“[God] humbled you,” Moses says, “by letting you hunger, then by feeding you with manna . . . in order to make you understand that one does not live by bread alone, but by every word that comes from the mouth of the Lord.”  And Moses tells God’s people that when they’re living large in the new land, they’d best not pat themselves on the back and say, “Wow -- look how great we are.” Or, as scripture actually puts it, “Do not say to yourself, ‘My power and the might of my own hand have gotten me this wealth.’”

More than a thousand years later, out in a different wilderness, Jesus draws upon that story.  He remembers that God is faithful, that God provides, and that what comes from the mouth of God will sustain you.  The tempter says, “Well, this comes from the mouth of God,” and he quotes scripture – Psalm 91, to be precise – as evidence for why Jesus should launch himself from the pinnacle of the temple where the devil has taken him.  “Scripture says that God will send angels to catch you,” the devil tells him; “you won’t get hurt.”  Jesus replies, “Again, it is written, ‘Do not put the Lord your God to the test.’”  This comes word for word from another part of the story of how Moses is preparing the people to enter the promised land.  “Trust God; don’t test God,” Moses tells the people.  “Trust God; don’t test God,” Jesus tells the tempter.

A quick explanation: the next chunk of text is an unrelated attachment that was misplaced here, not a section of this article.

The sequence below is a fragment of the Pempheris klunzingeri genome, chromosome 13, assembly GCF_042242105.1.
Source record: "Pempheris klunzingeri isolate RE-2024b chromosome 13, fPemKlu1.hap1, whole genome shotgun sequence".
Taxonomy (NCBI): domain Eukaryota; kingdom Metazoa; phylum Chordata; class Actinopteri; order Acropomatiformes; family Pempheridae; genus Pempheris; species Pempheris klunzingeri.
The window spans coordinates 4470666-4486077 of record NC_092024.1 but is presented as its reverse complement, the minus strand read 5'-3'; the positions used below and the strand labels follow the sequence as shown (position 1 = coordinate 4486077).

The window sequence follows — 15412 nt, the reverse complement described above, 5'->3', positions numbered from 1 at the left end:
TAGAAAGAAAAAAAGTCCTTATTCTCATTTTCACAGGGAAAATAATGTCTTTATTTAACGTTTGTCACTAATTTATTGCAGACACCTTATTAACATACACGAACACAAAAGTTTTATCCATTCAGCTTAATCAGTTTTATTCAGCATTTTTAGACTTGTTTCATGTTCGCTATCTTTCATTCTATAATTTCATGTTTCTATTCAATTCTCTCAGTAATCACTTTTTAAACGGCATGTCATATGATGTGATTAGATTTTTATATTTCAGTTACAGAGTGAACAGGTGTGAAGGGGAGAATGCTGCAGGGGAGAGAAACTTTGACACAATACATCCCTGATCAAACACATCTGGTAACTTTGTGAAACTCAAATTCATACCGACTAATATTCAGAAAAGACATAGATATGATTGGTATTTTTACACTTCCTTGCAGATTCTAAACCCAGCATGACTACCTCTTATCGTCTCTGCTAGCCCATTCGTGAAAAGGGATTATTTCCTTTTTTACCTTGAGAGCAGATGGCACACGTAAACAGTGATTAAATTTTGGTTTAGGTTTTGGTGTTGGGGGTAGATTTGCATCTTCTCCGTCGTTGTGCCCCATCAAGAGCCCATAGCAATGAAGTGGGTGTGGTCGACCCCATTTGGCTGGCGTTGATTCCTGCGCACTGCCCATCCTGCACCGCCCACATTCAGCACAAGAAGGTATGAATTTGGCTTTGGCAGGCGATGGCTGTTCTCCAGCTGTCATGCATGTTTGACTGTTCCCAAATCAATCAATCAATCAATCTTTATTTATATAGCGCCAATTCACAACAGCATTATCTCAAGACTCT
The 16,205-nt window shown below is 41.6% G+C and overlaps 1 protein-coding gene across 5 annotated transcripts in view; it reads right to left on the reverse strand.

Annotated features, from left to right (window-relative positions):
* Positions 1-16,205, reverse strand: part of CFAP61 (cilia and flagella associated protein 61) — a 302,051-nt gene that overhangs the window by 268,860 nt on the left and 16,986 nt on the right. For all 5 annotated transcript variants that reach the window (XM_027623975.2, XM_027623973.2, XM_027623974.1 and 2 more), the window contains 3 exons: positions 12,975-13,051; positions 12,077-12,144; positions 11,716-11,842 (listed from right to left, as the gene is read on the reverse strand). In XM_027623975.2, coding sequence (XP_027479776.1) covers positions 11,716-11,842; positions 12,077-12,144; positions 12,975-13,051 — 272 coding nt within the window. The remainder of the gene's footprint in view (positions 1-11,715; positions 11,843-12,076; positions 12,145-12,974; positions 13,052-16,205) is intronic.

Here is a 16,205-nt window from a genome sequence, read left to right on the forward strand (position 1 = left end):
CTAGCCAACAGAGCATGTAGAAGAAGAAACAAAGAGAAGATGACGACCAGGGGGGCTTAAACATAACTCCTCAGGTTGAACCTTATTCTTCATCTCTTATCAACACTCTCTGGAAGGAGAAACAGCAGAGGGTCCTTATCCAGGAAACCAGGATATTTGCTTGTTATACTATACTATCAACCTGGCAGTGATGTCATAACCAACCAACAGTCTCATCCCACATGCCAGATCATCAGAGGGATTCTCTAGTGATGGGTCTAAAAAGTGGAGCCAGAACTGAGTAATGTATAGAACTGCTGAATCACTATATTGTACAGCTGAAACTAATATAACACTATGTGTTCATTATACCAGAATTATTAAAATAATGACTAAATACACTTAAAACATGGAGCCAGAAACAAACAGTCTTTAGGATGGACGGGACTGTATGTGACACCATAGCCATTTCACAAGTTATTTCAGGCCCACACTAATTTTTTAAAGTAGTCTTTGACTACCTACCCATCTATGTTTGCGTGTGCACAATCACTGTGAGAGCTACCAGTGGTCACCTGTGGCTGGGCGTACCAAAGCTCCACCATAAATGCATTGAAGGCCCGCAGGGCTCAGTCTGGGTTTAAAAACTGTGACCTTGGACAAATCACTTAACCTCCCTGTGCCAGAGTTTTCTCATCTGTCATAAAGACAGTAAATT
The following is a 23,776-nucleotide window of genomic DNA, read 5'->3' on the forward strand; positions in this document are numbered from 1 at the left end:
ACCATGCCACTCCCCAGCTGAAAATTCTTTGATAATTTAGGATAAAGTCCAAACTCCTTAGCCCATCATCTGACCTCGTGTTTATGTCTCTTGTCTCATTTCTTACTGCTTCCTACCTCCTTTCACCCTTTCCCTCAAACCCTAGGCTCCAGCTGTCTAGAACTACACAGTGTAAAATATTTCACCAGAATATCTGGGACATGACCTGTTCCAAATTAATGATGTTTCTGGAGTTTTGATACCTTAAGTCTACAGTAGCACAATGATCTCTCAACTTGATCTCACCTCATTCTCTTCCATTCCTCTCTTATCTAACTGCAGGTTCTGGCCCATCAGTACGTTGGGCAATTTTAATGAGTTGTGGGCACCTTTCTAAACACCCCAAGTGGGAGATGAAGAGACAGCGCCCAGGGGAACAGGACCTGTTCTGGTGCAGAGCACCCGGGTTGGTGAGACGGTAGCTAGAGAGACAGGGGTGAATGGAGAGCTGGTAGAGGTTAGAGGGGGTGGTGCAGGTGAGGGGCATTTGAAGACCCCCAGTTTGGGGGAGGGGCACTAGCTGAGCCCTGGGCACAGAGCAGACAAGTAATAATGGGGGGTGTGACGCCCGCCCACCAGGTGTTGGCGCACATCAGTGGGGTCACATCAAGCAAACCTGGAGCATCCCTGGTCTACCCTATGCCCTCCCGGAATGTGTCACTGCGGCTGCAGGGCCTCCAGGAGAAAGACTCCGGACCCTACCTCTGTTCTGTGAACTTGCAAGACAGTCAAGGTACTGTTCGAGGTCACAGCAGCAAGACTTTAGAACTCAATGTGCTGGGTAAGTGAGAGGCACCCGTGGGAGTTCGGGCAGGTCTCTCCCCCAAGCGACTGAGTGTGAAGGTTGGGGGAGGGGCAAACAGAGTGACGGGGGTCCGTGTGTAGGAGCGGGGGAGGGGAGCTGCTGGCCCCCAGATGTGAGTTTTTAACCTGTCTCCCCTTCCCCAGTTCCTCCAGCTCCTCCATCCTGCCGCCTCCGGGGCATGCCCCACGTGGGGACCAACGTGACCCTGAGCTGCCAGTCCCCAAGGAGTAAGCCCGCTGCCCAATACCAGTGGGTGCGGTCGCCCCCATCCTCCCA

The devil does not give up.  He takes Jesus to a high mountain, invites him to look around at all that is before him – and then offers it to Jesus.  “You can rule the world,” the tempter says; “red states, blue states, purple states, those orange and green countries on the far side of the globe.  People will bow down before you and serve you and be totally at your mercy.  It’s in my power to give it to you.  It’s yours for the taking if you just bow down to me, if you just worship me.”  Again, Jesus leans upon scripture – on the same story as before – and says, “It is written that God alone is to be worshipped and served.  God alone.”  Matthew ends the story like this:  “Then the devil left him, and suddenly angels came and waited on him.” 

I used to picture this story as a macho, chest-bumping, testosterone-fueled encounter between the tempter and Jesus, but lately I wonder if it might have been something entirely different.  After forty days and forty nights in the wilderness without food, maybe by the time the devil showed up, Jesus was hanging by a thread.  Maybe, baptism or not, forty days of hunger and cold, of wild animals and inhospitable surroundings had taken their toll on him.

And maybe the thread he was hanging by was what his mother had taught him as a child, what she and Joseph and his teachers and the rabbis had instilled in him.  Mary would have been his first teacher, the first to tell him the stories of God’s way with God’s people, the first to tell him those “forty days and forty nights” stories about Noah and Moses and Elijah.

Maybe Jesus could fend off the devil in part because the stories and teachings that had sustained the people of God for well over a thousand years sustained him in the wilderness.  He knew these stories by heart.  They had become part of him, and he could draw upon them to make meaning in his own life.  In them, Jesus knew the powerful, gracious, merciful God who had come so close to him and to whom he had come so close that ‘loving Father’ and “beloved Son’ were the only words that could rightly describe their relationship.